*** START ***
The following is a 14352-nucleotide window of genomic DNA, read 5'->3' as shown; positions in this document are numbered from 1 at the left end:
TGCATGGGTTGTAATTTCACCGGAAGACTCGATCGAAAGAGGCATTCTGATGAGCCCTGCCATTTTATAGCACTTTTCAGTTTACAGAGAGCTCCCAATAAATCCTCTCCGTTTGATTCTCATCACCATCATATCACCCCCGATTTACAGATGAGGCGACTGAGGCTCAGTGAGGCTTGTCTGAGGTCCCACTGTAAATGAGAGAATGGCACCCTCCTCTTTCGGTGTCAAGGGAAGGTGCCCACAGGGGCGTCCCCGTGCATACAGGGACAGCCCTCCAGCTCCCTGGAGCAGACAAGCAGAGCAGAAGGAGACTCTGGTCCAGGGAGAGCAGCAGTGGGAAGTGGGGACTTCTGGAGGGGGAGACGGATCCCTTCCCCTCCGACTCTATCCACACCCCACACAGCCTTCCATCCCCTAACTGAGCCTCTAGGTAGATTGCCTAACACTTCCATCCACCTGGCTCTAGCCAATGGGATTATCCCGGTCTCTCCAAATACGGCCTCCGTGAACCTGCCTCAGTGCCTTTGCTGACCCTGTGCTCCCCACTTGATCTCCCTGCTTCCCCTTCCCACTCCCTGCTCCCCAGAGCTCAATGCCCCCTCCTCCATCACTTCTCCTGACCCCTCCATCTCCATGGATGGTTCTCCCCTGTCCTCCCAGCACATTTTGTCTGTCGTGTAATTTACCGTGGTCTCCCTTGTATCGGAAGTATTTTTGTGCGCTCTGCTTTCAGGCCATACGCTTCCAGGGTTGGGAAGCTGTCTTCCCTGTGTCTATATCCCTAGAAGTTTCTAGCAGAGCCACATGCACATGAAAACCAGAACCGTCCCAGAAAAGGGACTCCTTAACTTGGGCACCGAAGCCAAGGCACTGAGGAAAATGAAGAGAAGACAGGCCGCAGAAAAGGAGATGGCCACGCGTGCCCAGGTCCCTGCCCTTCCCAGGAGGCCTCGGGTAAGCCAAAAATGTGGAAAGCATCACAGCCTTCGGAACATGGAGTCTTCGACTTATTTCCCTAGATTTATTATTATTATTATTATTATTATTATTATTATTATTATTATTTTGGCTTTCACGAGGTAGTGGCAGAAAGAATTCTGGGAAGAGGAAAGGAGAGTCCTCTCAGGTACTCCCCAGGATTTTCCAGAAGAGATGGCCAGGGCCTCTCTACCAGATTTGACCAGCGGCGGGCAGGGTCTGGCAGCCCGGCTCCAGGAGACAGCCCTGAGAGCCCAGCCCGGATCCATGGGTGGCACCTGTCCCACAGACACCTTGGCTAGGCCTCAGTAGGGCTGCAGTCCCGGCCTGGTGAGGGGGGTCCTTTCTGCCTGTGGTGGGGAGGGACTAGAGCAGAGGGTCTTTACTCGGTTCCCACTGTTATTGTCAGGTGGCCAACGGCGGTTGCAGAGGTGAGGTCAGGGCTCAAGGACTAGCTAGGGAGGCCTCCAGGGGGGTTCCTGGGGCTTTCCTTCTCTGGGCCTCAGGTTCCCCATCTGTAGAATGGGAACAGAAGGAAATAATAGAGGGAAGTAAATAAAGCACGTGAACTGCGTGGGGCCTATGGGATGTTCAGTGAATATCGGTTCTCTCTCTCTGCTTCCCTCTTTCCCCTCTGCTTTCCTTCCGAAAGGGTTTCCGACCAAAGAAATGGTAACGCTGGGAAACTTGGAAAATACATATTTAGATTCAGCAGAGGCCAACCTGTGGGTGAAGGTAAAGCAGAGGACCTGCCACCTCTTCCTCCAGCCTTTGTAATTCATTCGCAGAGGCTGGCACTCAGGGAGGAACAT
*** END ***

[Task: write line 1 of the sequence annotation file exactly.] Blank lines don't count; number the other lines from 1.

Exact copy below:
The following is a 14352-nucleotide window of genomic DNA, read 5'->3' as shown; positions in this document are numbered from 1 at the left end: